‘Only a question of time’
President Joe Biden had said in July that if he were Prigozhin, “I’d be careful what I ate.” After the news of the jet’s crash, Biden likely echoed the thoughts of many: “I’m not surprised,” he said, adding “There is not much that happens in Russia that Putin is not behind.”
Indeed, Prigozhin would not be the first person to fall — or plunge — out of Kremlin favor and die in suspicious circumstances.
German Foreign Minister Annalena Baerbock told a news conference Thursday that the incident followed a “pattern in Putin’s Russia: deaths, dubious suicides, falls from windows,” which “underlines a dictatorial power system that is built on violence.”
The Russian president once said he could never forgive betrayal. So even after Prigozhin called off his mutiny and Putin appeared to show him rare leniency with the offer of exile, most observers agreed the Wagner leader’s days were numbered.
Prigozhin “was always a threat and a reminder that Putin is weak,” Orysia Lutsevych, head of the Ukraine Forum at London’s Chatham House think tank, said in an email. “It was only a question of the time and mode of Prigozhin’s elimination.”
The Kremlin was silent Thursday on the crash.
The incident only received a brief mention on Russia’s state-owned news channels, and Putin himself did not mention it during two public speeches.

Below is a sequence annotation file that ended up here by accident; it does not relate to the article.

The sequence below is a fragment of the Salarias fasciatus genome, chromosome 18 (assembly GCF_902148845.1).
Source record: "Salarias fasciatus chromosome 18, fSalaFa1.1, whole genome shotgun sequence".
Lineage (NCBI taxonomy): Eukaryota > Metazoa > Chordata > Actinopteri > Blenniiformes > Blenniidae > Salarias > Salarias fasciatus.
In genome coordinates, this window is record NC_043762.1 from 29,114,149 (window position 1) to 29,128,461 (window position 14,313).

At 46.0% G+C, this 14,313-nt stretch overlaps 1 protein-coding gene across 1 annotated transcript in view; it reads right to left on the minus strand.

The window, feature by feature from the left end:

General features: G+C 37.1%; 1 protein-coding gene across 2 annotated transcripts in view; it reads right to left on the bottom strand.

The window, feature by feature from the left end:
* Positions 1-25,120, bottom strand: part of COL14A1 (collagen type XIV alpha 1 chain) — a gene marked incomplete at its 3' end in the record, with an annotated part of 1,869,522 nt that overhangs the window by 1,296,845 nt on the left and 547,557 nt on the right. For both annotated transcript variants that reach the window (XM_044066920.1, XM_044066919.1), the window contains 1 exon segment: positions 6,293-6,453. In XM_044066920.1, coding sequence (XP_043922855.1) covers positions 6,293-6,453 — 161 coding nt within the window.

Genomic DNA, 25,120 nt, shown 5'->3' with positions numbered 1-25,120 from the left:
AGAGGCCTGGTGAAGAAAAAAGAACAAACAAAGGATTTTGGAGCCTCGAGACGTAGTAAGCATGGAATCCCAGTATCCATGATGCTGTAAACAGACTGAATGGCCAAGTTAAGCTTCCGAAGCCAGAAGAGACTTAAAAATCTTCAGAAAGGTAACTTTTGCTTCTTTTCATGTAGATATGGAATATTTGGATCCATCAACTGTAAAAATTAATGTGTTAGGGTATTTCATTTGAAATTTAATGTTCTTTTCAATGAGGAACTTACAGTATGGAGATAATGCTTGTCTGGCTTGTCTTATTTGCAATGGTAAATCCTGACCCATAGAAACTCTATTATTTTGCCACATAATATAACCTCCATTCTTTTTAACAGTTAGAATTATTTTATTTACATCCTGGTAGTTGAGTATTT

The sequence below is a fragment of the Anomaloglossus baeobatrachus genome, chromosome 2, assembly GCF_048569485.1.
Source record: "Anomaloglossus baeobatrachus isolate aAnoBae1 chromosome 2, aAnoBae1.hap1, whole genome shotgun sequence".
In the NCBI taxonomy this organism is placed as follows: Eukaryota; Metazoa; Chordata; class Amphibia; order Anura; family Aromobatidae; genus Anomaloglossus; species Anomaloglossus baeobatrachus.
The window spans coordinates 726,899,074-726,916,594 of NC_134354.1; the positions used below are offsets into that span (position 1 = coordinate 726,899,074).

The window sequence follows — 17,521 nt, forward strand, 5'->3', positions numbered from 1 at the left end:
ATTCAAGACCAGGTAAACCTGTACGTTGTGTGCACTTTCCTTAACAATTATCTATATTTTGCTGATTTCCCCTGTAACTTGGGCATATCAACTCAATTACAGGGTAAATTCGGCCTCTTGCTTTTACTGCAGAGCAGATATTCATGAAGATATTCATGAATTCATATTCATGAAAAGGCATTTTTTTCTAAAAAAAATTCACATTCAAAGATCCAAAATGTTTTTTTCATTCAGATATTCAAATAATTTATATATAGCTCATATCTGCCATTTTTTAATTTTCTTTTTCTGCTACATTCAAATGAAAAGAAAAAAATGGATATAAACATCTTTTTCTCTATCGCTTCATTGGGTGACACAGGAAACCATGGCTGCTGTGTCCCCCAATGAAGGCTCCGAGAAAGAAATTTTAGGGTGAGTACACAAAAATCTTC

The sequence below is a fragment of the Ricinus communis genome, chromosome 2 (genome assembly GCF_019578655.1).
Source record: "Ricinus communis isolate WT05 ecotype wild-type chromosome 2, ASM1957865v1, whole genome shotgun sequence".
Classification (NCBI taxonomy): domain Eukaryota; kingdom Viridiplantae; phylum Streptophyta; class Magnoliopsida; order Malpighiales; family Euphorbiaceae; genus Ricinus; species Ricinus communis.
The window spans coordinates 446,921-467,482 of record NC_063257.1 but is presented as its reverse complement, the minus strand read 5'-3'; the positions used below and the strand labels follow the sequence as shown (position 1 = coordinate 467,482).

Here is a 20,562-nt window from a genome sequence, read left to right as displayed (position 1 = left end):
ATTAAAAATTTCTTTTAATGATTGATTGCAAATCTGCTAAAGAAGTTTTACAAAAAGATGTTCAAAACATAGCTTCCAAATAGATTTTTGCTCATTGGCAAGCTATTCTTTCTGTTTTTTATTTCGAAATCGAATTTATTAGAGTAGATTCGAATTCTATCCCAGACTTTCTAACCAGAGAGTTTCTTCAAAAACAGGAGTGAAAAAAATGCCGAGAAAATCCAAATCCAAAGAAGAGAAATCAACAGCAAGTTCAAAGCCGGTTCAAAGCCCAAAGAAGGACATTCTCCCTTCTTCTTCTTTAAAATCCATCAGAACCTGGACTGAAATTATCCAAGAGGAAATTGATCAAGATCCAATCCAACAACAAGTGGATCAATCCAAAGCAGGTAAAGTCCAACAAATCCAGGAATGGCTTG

Whether or not the Kremlin was involved, the Russian state won’t mind the implication that it was, according to Tatiana Stanovaya, a nonresident scholar at the Carnegie Endowment for International Peace and the founder and head of the political analysis firm R.Politik.
“No matter what caused the plane crash, everyone will see it as an act of vengeance and retribution,” she said in a post on the messaging app Telegram. “The Kremlin wouldn’t really stand in the way of that.”
Stanovaya added that, “Prigozhin’s death must be a lesson to any potential followers.”
It is the latest extraordinary event in a period of upheaval for Putin’s Russia.
Prigozhin was once one of the president’s most trusted fixers, going from providing catering services to building his own private army, the Wagner Group, which has been blamed for doing Russia’s brutal dirty work across Africa, Syria and, most recently, Ukraine.
While Wagner has been involved in some high-profile successes of an otherwise troubled invasion, Prigozhin has also been deeply critical of the Russian army, accusing its elites of corruption and failing to supply his forces with ammunition.
This came to a head two months ago when he called for the resignation of military generals, before marching toward Moscow and engaging in deadly clashes with Russia’s own military along the way.
The rebellion was Putin’s biggest leadership crisis yet. Even when Prigozhin relented, the bell of his open challenge against the Kremlin could not be unrung.